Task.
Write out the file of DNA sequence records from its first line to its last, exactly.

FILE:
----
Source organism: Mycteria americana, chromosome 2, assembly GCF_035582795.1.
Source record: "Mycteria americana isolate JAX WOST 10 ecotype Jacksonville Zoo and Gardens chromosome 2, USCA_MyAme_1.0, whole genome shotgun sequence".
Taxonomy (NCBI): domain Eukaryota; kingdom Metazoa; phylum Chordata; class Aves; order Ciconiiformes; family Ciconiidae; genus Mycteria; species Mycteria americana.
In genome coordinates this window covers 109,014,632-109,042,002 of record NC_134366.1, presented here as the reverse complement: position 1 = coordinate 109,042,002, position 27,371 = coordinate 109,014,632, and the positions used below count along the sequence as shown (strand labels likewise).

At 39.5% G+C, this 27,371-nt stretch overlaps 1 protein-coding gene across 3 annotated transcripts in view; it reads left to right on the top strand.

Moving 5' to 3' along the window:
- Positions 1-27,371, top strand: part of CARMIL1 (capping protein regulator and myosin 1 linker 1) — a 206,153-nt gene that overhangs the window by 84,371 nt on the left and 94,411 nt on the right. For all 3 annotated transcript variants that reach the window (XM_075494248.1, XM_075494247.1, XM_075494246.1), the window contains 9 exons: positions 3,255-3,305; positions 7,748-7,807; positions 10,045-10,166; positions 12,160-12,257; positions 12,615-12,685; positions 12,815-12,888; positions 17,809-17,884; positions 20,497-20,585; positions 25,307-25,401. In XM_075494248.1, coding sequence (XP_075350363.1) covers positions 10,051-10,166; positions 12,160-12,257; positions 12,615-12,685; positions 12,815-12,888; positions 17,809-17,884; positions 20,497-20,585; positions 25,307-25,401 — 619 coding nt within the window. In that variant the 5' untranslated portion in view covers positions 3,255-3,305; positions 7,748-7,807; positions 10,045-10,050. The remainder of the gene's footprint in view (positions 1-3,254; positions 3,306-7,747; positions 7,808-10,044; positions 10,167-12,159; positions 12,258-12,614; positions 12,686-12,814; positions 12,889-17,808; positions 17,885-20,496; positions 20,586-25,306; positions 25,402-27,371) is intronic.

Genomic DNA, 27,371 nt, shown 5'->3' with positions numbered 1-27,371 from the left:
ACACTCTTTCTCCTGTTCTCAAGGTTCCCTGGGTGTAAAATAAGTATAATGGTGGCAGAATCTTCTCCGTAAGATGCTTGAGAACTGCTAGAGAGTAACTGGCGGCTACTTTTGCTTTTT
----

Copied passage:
Source organism: Mycteria americana, chromosome 2, assembly GCF_035582795.1.
Source record: "Mycteria americana isolate JAX WOST 10 ecotype Jacksonville Zoo and Gardens chromosome 2, USCA_MyAme_1.0, whole genome shotgun sequence".
Taxonomy (NCBI): domain Eukaryota; kingdom Metazoa; phylum Chordata; class Aves; order Ciconiiformes; family Ciconiidae; genus Mycteria; species Mycteria americana.
In genome coordinates this window covers 109,014,632-109,042,002 of record NC_134366.1, presented here as the reverse complement: position 1 = coordinate 109,042,002, position 27,371 = coordinate 109,014,632, and the positions used below count along the sequence as shown (strand labels likewise).

At 39.5% G+C, this 27,371-nt stretch overlaps 1 protein-coding gene across 3 annotated transcripts in view; it reads left to right on the top strand.

Moving 5' to 3' along the window:
- Positions 1-27,371, top strand: part of CARMIL1 (capping protein regulator and myosin 1 linker 1) — a 206,153-nt gene that overhangs the window by 84,371 nt on the left and 94,411 nt on the right. For all 3 annotated transcript variants that reach the window (XM_075494248.1, XM_075494247.1, XM_075494246.1), the window contains 9 exons: positions 3,255-3,305; positions 7,748-7,807; positions 10,045-10,166; positions 12,160-12,257; positions 12,615-12,685; positions 12,815-12,888; positions 17,809-17,884; positions 20,497-20,585; positions 25,307-25,401. In XM_075494248.1, coding sequence (XP_075350363.1) covers positions 10,051-10,166; positions 12,160-12,257; positions 12,615-12,685; positions 12,815-12,888; positions 17,809-17,884; positions 20,497-20,585; positions 25,307-25,401 — 619 coding nt within the window. In that variant the 5' untranslated portion in view covers positions 3,255-3,305; positions 7,748-7,807; positions 10,045-10,050. The remainder of the gene's footprint in view (positions 1-3,254; positions 3,306-7,747; positions 7,808-10,044; positions 10,167-12,159; positions 12,258-12,614; positions 12,686-12,814; positions 12,889-17,808; positions 17,885-20,496; positions 20,586-25,306; positions 25,402-27,371) is intronic.

Genomic DNA, 27,371 nt, shown 5'->3' with positions numbered 1-27,371 from the left:
ACACTCTTTCTCCTGTTCTCAAGGTTCCCTGGGTGTAAAATAAGTATAATGGTGGCAGAATCTTCTCCGTAAGATGCTTGAGAACTGCTAGAGAGTAACTGGCGGCTACTTTTGCTTTTT